The table is cleared, the dishes are washed and the refrigerator is packed. The smells of cooking are dissipating.
The televisions are silent since the parades and games are ended. Family and friends have gone their separate ways once again.
Super deals from retailers draw people out on Thanksgiving night in search of that special something which will make life that much more enjoyable based on Madison Avenue’s psychological ploys. The seekers jostle with fellow seekers who have ventured into the night hours.
Black Friday rears its shadow over the lands east and west, north and south and every point in between. The elusive hunt for that societal commodity is engaged.
We may have enjoyed our Thanksgiving feast with delicious relish. Our coffers, filled to overflowing, reach out to those merchants of commerce to make their day.
However, based on the economic plight of so many people in this country, their Thanksgiving was less joyful than ours. Being out of work and treading the streets of America in search of elusive employment is a way of life for millions.
In our joyful glee we may not ponder on the fiscal cliff we are racing toward on January 1, but the reality of joy is destined to be replaced by the reality of sadness come the New Year. The economic indicators are off the scale as each day brings news of businesses closing or downsizing.
I was told that our local regional health care system is facing a financial crisis. Layoffs and reduced hours and therefore reduced benefits will be hitting the employees in the New Year. I am sure this is true not only in my neck of the woods but in every community across this land.
With the status quo unchanged in Washington it is easy to be pessimistic that the federal government is as effective as a bicycle on ice-covered roads in winter. Cooperation and compromise are no longer words in the Washington DC political dictionary.
The stock market affects the global economy. Based on the news, the global economy is in a mess.
“Change” and “forward” may be catchy political slogans in an election cycle. They do little to provide for the essentials of the American family living below the poverty line.
The bread and circuses (panem et circenses) political philosophy is still as effective as it was in Ancient Rome. It does not take much to keep the masses entertained, especially if they are fed with political manna.
However, the eroding economy of the world nations is showing a growing divide between the rich and poor. Money continues to be the commodity of life.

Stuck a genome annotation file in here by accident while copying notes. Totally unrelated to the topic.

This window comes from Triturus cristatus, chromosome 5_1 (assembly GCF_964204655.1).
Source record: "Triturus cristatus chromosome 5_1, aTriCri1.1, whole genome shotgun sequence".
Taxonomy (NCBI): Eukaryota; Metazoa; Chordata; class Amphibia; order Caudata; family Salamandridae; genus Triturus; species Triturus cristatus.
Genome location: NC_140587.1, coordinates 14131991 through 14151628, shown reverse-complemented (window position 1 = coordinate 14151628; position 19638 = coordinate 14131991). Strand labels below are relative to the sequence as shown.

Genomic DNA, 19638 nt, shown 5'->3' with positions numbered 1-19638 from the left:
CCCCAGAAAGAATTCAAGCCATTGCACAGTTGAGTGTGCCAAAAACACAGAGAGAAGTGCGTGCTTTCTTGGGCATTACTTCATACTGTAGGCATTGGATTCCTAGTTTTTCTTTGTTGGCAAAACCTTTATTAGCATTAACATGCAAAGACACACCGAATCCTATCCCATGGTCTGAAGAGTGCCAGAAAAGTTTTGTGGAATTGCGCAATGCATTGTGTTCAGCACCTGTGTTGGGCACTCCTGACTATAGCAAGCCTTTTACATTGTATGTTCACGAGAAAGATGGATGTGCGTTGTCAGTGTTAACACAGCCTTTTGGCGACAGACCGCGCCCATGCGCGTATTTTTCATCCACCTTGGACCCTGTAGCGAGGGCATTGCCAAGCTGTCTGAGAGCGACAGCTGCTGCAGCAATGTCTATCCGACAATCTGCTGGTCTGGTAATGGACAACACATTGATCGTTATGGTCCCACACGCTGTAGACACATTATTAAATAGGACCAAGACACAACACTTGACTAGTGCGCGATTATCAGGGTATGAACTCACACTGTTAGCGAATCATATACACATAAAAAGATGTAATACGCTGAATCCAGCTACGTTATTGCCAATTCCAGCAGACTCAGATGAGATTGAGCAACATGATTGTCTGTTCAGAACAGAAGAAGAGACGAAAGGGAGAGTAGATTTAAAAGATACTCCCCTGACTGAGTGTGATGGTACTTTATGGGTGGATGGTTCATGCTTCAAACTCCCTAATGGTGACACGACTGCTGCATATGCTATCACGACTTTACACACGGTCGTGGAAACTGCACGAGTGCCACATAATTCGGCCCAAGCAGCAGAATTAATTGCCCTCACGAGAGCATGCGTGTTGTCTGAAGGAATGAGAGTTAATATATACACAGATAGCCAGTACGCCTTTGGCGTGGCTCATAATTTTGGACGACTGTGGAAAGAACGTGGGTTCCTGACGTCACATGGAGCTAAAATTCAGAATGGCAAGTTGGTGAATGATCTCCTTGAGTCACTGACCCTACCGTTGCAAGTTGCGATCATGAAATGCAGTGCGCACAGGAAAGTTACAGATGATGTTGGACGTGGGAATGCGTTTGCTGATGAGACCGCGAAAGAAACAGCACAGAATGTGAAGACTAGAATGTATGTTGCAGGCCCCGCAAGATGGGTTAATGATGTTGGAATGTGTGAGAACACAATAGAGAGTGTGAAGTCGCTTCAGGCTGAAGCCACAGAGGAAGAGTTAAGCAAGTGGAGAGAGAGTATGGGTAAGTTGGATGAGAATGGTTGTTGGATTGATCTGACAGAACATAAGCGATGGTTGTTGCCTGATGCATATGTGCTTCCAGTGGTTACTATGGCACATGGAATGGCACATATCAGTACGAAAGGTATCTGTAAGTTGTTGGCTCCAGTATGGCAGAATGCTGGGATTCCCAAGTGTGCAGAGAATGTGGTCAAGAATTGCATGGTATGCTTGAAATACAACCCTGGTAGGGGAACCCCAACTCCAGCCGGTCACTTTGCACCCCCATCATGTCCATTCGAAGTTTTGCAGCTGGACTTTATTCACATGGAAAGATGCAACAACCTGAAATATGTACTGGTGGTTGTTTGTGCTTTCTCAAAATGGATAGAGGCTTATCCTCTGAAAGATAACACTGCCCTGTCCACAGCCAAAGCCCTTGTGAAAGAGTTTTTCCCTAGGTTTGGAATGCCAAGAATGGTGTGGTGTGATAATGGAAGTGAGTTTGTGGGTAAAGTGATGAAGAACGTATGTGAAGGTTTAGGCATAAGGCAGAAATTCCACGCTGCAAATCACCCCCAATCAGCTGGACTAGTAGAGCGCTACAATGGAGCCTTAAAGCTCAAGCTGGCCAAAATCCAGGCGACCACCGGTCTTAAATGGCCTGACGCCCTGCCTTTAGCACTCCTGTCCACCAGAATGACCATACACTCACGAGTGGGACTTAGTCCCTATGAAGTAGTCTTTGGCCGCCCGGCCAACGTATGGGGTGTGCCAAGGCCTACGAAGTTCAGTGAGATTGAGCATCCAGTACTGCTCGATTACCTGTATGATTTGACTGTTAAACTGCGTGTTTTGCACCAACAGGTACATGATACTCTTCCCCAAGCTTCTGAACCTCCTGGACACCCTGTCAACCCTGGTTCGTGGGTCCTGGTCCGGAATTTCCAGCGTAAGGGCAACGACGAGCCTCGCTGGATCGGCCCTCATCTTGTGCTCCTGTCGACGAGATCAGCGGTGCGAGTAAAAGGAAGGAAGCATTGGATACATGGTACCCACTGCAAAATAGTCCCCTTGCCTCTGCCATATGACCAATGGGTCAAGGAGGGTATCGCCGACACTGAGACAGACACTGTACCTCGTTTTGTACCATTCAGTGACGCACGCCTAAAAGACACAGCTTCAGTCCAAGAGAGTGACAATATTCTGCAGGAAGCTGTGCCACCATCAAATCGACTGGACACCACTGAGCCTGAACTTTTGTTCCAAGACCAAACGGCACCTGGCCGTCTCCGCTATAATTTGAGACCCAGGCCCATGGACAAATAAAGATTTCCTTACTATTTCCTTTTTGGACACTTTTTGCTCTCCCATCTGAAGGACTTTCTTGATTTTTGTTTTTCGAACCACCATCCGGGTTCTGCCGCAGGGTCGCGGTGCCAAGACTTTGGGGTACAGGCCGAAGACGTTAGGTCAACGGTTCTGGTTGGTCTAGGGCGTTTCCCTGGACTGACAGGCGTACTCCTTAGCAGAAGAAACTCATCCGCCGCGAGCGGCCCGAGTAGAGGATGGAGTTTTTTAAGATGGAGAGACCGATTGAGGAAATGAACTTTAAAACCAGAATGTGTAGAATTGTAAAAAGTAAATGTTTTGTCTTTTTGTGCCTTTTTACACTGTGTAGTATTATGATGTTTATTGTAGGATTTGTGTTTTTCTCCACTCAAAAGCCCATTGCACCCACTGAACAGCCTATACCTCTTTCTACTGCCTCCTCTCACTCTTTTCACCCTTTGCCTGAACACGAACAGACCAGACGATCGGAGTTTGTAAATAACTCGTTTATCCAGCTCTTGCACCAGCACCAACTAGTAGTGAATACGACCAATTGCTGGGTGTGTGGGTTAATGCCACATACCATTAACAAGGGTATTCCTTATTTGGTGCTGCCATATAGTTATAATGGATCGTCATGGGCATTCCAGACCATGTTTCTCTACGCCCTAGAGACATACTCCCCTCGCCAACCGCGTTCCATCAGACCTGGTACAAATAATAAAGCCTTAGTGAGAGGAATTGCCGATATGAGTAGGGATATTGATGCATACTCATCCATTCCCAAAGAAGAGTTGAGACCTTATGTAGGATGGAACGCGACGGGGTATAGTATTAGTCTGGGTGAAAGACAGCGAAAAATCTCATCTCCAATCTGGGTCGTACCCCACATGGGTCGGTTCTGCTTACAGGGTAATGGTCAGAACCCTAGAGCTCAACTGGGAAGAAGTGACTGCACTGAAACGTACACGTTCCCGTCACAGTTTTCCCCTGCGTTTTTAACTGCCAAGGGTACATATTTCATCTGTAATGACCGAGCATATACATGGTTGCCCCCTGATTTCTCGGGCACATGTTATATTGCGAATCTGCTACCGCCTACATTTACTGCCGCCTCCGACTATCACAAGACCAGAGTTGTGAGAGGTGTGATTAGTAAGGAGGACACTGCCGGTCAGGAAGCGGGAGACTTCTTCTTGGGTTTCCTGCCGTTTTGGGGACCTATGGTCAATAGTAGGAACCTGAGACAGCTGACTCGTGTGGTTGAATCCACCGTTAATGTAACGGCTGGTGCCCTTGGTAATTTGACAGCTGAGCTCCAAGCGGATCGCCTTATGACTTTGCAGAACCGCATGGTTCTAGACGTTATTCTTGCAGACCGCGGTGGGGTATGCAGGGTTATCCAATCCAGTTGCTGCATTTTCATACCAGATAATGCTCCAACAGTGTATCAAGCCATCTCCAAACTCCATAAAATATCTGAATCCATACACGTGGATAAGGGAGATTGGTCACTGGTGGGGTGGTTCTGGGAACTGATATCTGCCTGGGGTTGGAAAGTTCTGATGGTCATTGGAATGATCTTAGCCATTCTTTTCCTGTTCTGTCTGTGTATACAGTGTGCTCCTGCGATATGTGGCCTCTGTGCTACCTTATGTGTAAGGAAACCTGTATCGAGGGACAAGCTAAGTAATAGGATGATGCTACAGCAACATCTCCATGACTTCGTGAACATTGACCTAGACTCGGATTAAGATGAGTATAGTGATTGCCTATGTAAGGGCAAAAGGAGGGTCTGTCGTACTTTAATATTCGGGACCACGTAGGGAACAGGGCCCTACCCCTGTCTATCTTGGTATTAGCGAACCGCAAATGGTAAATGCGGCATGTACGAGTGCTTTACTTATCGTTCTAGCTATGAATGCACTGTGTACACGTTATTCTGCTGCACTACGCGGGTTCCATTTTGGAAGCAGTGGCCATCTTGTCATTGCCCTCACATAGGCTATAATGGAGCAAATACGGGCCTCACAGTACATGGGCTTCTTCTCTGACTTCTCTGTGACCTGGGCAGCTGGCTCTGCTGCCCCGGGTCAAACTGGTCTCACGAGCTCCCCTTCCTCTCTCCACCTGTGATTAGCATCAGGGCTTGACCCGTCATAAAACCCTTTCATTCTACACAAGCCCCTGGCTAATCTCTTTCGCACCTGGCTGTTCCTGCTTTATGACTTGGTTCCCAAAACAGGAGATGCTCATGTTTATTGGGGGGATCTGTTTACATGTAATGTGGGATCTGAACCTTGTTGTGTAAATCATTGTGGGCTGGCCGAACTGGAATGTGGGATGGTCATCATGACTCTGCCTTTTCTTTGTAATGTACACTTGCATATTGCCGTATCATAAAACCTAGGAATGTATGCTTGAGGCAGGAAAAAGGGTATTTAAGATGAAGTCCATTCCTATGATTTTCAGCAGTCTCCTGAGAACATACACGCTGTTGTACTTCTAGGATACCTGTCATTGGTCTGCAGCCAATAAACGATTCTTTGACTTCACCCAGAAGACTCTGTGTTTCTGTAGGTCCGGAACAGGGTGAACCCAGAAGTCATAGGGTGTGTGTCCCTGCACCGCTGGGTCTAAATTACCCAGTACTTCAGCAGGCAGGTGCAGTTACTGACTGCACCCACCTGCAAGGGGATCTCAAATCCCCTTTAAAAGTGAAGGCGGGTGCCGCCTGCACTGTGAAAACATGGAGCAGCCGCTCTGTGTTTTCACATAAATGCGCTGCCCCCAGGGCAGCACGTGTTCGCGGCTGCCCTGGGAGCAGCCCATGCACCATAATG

In the 16th chapter of the Gospel of Luke the Nazarene Teacher told the parable of Dives and Lazarus (the rich and the poor). Dives lived his life to the fullest extent and never denied himself a thing since money could buy anything in Roman society.
Lazarus, on the other hand, was a beggar who lived outside the gates of Dives’ mansion. He probably was a leper since the dog licked his sores. Lepers were the outcasts of society. They depended on the mercy and goodness of others.
When the scraps from Dives’ table were tossed over the gate, Lazarus and the dogs eagerly shared this human manna. Dives knew Lazarus and perhaps, in early life they had been friends when growing up.
Usually, one seeks out friends in the time of need. True friends will be there when your last shekel is gone because genuine friendship is based on something more than money.
Lazarus died and is taken to Abraham’s bosom where there is abundance beyond measure. Dives dies and finds himself in Hades where wealth and station cannot buy anything.
Calling Abraham across the great gulf of separation between the worlds Dives asks for Lazarus to come to him to relief his discomfort. Abraham says it is not possible to cross the beach, the great barrier, between the worlds.
This allegory teaches many lessons, but perhaps for this moment the lesson is that your wealth will have little consequence after you have passed from the confines of the planet traversing the cosmos. What you leave behind will be your legacy.
Especially in your community (outside your mansion gates) the truly sick and needy of the world are always there. Ignorance of their plight does not excuse one’s obligation.
Life is meant to be lived to the hilt. To thrive is to enjoy the things of life, but perhaps in the solemnest sense it is what we do for others which will finally matter in the end of the game.
There are no overtimes when death snatches away the life force. What was cannot be changed.
G. D. Williams © 2012